This summer, I had the honor of being shadowed by Japanese criminal defense lawyer Yaeko Hashimoto, who recently completed an LL.M. program at the O.S.U. Moritz College of Law. In our conversations, it became clear there are differences between DUI/OVI laws in Ohio and DUI/OVI laws in Japan. Yaeko agreed to be a guest blogger and prepared the remainder of this article.

Drinking In Japan
Generally, Japanese culture is generous to drinking behavior, compared with other countries. In spring, people have a picnic under cherry blossoms with alcoholic beverages, and many adults enjoy beer or Japanese sake in public areas. Also, Japan has alcohol vending machines on streets so anyone can buy alcoholic beverages 24 hours per day without identification.

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Drunk Driving Laws In Japan
Until 2009, if a driver with no prior record was convicted of O.V.I. per se, the person’s driver license was not suspended. However, the law changed after a tragedy caused by a drunk driver in 2006. The drunk driver hit another car head-on on a bridge, and the victim’s car fell into a dark sea. Three young children were killed. In response, the 2007 and 2009 laws made O.V.I. punishments tougher. The legal limit in Japan is .15 mg/l, which is approximately .03%, as compared to the U.S., which has a legal limit of .08%. Changed to Japan’s O.V.I. punishments are summarized in the following table:

Japan OVI punishment table.pdf

Typical Procedure And Consequeces For O.V.I.
If a person is charged with O.V.I. per se for the first time in Japan, the prosecutor will choose a summary trial. With a summary trial, the judge can impose only a fine, not jail, and the defendant does not have the right to court-appointed counsel.

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What should we do with repeat DUI/OVI offenders? On one hand, we want them to be rehabilitated, and we want them to be employed, which usually requires driving. On the other hand, we want to punish them and protect the public from the risk of harm they create. In Ohio, to protect the public from the danger posed by repeat offenders, we typically require them to have ignition interlock devices installed so they cannot drive after consuming alcohol. In Florida, the state legislature is considering an alternative to ignition interlock: “24/7 Sobriety”. Florida’s consideration of this program raises the question: should Ohio use daily alcohol testing for repeat offenders?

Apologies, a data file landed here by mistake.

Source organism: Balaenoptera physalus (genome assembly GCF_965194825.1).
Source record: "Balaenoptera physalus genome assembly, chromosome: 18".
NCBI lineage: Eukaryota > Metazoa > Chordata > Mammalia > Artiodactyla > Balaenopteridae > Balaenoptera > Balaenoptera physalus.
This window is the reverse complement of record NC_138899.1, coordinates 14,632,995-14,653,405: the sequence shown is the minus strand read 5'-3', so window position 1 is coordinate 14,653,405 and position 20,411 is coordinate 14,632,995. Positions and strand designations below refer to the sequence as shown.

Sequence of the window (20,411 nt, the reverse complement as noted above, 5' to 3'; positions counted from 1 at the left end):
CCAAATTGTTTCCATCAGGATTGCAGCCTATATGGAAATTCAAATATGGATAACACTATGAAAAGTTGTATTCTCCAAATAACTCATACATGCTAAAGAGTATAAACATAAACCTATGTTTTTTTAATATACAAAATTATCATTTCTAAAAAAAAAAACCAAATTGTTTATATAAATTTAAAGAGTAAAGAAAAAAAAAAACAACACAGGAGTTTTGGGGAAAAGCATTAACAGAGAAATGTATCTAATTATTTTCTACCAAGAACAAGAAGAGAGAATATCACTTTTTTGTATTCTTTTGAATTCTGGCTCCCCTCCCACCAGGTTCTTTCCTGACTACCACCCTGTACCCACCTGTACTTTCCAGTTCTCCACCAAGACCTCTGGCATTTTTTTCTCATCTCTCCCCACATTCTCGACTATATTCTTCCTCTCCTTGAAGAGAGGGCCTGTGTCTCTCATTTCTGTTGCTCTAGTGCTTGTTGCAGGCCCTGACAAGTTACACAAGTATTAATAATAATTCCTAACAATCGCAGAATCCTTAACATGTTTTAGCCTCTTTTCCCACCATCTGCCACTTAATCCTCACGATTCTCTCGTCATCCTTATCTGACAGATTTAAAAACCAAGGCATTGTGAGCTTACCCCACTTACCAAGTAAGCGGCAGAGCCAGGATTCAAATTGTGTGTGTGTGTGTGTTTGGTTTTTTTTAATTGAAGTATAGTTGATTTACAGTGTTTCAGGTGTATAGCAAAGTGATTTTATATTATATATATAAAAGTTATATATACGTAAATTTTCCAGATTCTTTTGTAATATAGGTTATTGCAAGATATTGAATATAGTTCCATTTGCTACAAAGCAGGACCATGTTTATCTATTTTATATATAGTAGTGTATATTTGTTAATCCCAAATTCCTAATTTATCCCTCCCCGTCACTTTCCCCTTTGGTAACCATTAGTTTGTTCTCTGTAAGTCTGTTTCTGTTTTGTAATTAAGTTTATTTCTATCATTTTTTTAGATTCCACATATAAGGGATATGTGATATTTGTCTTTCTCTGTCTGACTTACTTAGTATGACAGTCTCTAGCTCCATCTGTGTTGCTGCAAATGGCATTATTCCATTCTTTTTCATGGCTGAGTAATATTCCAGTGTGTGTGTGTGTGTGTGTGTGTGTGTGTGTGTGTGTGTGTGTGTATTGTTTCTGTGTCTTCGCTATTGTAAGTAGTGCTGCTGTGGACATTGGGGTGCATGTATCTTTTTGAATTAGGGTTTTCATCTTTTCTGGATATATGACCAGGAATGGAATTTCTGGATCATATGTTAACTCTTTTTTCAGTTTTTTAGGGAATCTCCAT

Ignition interlock device.jpgAn ignition interlock device is intended to prevent a car from running if the driver has recently consumed alcohol. When the device is installed, the driver must blow into the interlock before starting the vehicle. Unless the breath sample is essentially alcohol-free, the vehicle will not start. The interlock can also be programmed to require a ‘rolling retest’ periodically as the vehicle is driven. The vehicle will stop running if the breath sample contains alcohol or if no breath sample is given. Ohio law requires the use of ignition interlock on a person’s second (or more) offense within six years.*

The program being considered by Florida is an alternative to ignition interlock. Under the “24/7 Sobriety” program, a defendant must either submit to a breath or urine test twice daily or wear a SCRAM device (Secure Remote Alcohol Monitoring). Participation in the program is required as a condition of driving privileges. If the defendant tests positive for alcohol or drugs, consequences like jail time are immediately imposed. As part of the program, defendants may also be ordered to participate in drug/alcohol counseling. The program, naturally, is opposed by vendors of ignition interlock devices.